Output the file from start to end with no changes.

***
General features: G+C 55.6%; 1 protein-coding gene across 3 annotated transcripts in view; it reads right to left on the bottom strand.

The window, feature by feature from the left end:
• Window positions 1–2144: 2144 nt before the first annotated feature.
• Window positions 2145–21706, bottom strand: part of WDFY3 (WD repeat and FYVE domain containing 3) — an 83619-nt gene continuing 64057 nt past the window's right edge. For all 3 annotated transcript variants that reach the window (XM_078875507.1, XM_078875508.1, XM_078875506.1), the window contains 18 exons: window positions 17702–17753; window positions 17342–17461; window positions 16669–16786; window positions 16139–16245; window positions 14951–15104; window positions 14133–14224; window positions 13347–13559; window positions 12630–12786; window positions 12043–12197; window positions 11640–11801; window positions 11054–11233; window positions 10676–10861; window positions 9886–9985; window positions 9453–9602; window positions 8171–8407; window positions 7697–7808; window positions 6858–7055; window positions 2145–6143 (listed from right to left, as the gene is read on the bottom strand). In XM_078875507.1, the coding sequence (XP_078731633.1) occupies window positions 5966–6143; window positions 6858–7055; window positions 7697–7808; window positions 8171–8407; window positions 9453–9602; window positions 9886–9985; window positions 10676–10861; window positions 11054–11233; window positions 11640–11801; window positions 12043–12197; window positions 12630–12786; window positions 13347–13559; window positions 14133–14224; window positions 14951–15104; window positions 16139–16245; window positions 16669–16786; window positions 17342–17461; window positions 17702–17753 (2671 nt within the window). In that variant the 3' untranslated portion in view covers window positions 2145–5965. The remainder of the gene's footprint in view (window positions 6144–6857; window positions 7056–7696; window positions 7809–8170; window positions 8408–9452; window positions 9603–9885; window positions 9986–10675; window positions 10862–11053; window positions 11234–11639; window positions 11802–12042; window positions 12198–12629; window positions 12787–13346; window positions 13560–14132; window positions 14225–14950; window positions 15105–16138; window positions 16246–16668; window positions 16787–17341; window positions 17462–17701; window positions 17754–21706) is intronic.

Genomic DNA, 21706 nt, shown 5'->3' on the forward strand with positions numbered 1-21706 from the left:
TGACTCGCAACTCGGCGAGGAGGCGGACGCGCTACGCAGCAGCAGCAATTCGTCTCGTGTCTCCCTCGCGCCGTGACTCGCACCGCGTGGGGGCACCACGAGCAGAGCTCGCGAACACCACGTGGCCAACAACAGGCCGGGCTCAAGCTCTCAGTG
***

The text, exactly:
General features: G+C 55.6%; 1 protein-coding gene across 3 annotated transcripts in view; it reads right to left on the bottom strand.

The window, feature by feature from the left end:
• Window positions 1–2144: 2144 nt before the first annotated feature.
• Window positions 2145–21706, bottom strand: part of WDFY3 (WD repeat and FYVE domain containing 3) — an 83619-nt gene continuing 64057 nt past the window's right edge. For all 3 annotated transcript variants that reach the window (XM_078875507.1, XM_078875508.1, XM_078875506.1), the window contains 18 exons: window positions 17702–17753; window positions 17342–17461; window positions 16669–16786; window positions 16139–16245; window positions 14951–15104; window positions 14133–14224; window positions 13347–13559; window positions 12630–12786; window positions 12043–12197; window positions 11640–11801; window positions 11054–11233; window positions 10676–10861; window positions 9886–9985; window positions 9453–9602; window positions 8171–8407; window positions 7697–7808; window positions 6858–7055; window positions 2145–6143 (listed from right to left, as the gene is read on the bottom strand). In XM_078875507.1, the coding sequence (XP_078731633.1) occupies window positions 5966–6143; window positions 6858–7055; window positions 7697–7808; window positions 8171–8407; window positions 9453–9602; window positions 9886–9985; window positions 10676–10861; window positions 11054–11233; window positions 11640–11801; window positions 12043–12197; window positions 12630–12786; window positions 13347–13559; window positions 14133–14224; window positions 14951–15104; window positions 16139–16245; window positions 16669–16786; window positions 17342–17461; window positions 17702–17753 (2671 nt within the window). In that variant the 3' untranslated portion in view covers window positions 2145–5965. The remainder of the gene's footprint in view (window positions 6144–6857; window positions 7056–7696; window positions 7809–8170; window positions 8408–9452; window positions 9603–9885; window positions 9986–10675; window positions 10862–11053; window positions 11234–11639; window positions 11802–12042; window positions 12198–12629; window positions 12787–13346; window positions 13560–14132; window positions 14225–14950; window positions 15105–16138; window positions 16246–16668; window positions 16787–17341; window positions 17462–17701; window positions 17754–21706) is intronic.

Genomic DNA, 21706 nt, shown 5'->3' on the forward strand with positions numbered 1-21706 from the left:
TGACTCGCAACTCGGCGAGGAGGCGGACGCGCTACGCAGCAGCAGCAATTCGTCTCGTGTCTCCCTCGCGCCGTGACTCGCACCGCGTGGGGGCACCACGAGCAGAGCTCGCGAACACCACGTGGCCAACAACAGGCCGGGCTCAAGCTCTCAGTG